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Legendary Music Director, Rickey Minor releases long-awaited book

There’s No Traffic on the Extra Mile: Lessons on the Road from Dreams to Destiny, is a bible for anyone trying to make it in the music business.  Not only is it essential for entertainment lovers but it is a great read for anyone seeking inspiration and motivation.

Mostly known for being the musical director of American Idol, Rickey Minor has served as the musical director for nearly every major American awards show, including the Grammys, the Emmys and the Super Bowl.

Minor has worked with major recording artist, including Whitney Houston, Christina Aguilera, Alicia Keys, Ray Charles, Beyonce’ Knowles and many more.

As we speak Minor is preparing to co-produce the Image awards later this year and he is also in the process of producing the national anthem for the Super Bowl XLIII, held in Tampa Bay, Florida.  He is working closely with Jennifer Hudson as she is locked-in to sing the anthem.

For Minor, growing up in South Central Los Angeles was never a limitation.  He decided early on that he was not going to be defined by his circumstances and his limitations would not become an excuse for his choices.

His success in life has all been the results of his decision to achieve his personal best in every situation he has been presented with.  Using his personal story as the background, Minor imparts lessons he has learned the hard way.

“I’ve seen a lot over the past three decades on the front lines of this dream factory called the entertainment business,” writes Minor.  Behind each story are little clues to the puzzle, some very serious and others moiré lighthearted.  But every one of these elements I describe has the power to thrust you forward in the pursuit of your dreams or stop you dead into the tracks.”

I asked Minor what he meant when referring to the word “destiny” in his book.   Minor replied that “It’s not your destiny until you claim it”.

The more I thought about that statement, the more it made me think about how I got to where I am at.

I am very fortunate and proud to say that I have worked personally with Rickey Minor on a couple of different occasions, and I can tell you first hand that he is a wonder to be around and watch operate.

Back in 2007, I landed a great gig as a talent coordinator for an annual concert in Trinidad & Tobago called the Plymouth Jazz Festival, an annual concert event weekend that is considered to be one of the premiere concert events in the world.

The 2007 Plymouth Jazz Festival concert was the first time I encountered Rickey Minor and too be honest I didn’t really know who he was.

I can joke about it now but back then I felt like a fool.  All I knew was what my job was at being a talent coordinator, “take care of him and make sure he gets whatever he needed.”  That’s a quote from Bill Hammond who was the lead production coordinator on the show.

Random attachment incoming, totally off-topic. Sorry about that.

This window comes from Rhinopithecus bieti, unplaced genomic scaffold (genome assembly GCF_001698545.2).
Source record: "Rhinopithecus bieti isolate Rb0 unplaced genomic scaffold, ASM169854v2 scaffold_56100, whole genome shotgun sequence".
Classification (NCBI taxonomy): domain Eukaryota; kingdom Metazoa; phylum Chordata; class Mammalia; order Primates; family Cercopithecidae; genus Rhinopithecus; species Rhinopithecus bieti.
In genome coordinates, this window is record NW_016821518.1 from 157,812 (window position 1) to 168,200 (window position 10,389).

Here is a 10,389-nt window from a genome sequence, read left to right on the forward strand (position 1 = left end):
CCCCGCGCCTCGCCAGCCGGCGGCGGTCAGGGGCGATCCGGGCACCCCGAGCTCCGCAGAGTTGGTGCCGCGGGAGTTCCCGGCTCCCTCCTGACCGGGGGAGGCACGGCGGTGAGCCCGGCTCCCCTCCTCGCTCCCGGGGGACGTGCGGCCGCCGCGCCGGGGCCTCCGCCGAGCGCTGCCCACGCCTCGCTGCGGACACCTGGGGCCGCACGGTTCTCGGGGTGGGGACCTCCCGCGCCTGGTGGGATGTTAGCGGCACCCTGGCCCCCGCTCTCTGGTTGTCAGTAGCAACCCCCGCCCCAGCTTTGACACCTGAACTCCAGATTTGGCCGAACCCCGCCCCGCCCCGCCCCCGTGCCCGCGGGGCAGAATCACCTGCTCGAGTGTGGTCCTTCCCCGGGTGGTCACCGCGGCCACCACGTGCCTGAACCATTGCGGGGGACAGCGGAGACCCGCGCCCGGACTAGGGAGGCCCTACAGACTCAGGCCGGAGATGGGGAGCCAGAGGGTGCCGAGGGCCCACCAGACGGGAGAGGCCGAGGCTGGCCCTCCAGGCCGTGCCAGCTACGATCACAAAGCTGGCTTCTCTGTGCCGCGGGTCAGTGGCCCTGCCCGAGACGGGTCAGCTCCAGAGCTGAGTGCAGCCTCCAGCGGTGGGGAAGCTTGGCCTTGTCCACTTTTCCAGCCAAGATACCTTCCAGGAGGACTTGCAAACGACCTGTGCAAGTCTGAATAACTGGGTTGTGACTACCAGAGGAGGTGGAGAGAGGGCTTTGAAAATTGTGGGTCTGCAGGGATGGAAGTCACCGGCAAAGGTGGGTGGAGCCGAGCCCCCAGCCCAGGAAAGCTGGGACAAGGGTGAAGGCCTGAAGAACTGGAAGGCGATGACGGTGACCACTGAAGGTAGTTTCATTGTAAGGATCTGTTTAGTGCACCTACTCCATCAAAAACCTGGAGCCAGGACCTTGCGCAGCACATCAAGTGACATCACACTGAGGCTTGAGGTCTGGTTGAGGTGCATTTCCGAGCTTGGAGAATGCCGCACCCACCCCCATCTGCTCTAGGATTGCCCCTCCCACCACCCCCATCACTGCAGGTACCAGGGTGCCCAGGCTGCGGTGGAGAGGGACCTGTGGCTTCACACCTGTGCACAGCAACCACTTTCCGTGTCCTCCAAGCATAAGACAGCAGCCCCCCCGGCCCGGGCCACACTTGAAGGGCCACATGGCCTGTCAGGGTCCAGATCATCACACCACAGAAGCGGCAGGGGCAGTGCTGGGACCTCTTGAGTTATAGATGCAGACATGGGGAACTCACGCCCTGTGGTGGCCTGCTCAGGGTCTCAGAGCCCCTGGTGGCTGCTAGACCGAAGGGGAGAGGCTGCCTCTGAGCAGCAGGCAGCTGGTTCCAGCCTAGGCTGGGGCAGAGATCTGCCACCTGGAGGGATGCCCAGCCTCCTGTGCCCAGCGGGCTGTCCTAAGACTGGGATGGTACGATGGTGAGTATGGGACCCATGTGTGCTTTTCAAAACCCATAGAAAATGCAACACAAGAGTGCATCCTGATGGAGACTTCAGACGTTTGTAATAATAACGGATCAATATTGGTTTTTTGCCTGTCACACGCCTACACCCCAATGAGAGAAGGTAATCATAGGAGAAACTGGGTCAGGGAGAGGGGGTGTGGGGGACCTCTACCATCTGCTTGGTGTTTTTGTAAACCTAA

The night I first encountered Rickey Minor, my job as a talent coordinator was to drive Minor and his line producer Robert Boyd, back and forth from their hotel to the concert site.

By the time I picked Rickey Minor up to take him to the concert site, I had made a couple of calls (Google), and found out specifically who Rickey Minor was.  Lets just say when I said hello, I could barely think straight.

When I met him I can remember being so nervous I couldn’t stand or sit still.  I was fidgeting the entire time.  I tried to play it cool but my cover was blown when I had to actually drive Minor around Tobago.

Being overseas, Tobago drivers, drive opposite of how we drive here in America.  The steering wheel is positioned on the right hand side of the car so I was having difficulty getting accustomed to the road.  Minor and Boyd made fun of my driving so it helped break the ice and start conversation.

I remember Rickey Minor being so cool and nonchalant.  Minor didn’t know at the time but he made a lasting impression on me that will hold with me forever.  Not just as a musician but as a genuine individual who showed he genuinely cared.

Still to this day he doesn’t know that I was literally praying that I didn’t kill everyone in the car that night.  I’m just thankful my prayers were answered.

In There’s No Traffic on the Extra Mile: Lessons on the Road for Dreams to Destiny, Rickey Minor will inspire readers to find the potential within themselves.

Many critics compare Minor to legendary music director and producer Quincy Jones.  That’s a big feat being as though Quincy Jones set the bar, not for African Americans, but for all producers and music directors.

“Rickey demonstrates true character onstage and off.  As you are about to see, he stands as a shinning example of how to put your heart and soul into everything you do”, writes Jones in the foreword to the book.

“Rickey Minor has been lighting up rooms wherever he goes, and he’s done it by gong the extra mile.  That’s how Rickey turned his dreams into his destiny, and that’s how you can too.”

Minor also includes behind-the-scenes anecdotes about Idol contestants, and the keys to their success.  He sees the show as condensed version of life itself.  The setbacks the performers face, and their triumphs, mirror our own.  But Minor’s bottom line, no matter which field interests you, is this: “If you drive hard enough, sooner or later you will be the only one left on the road.”

For more information visit www.RickeyMinor.com

 

THERE’S NO TRAFFIC ON THE EXTRA MILE

Lessons on the Road from Dreams to Destiny

Gotham Books

January 20009

ISBN: 978-1-592-40418-6

$25.00

E-Book available from Penguin

 

 

Category: Book Releases


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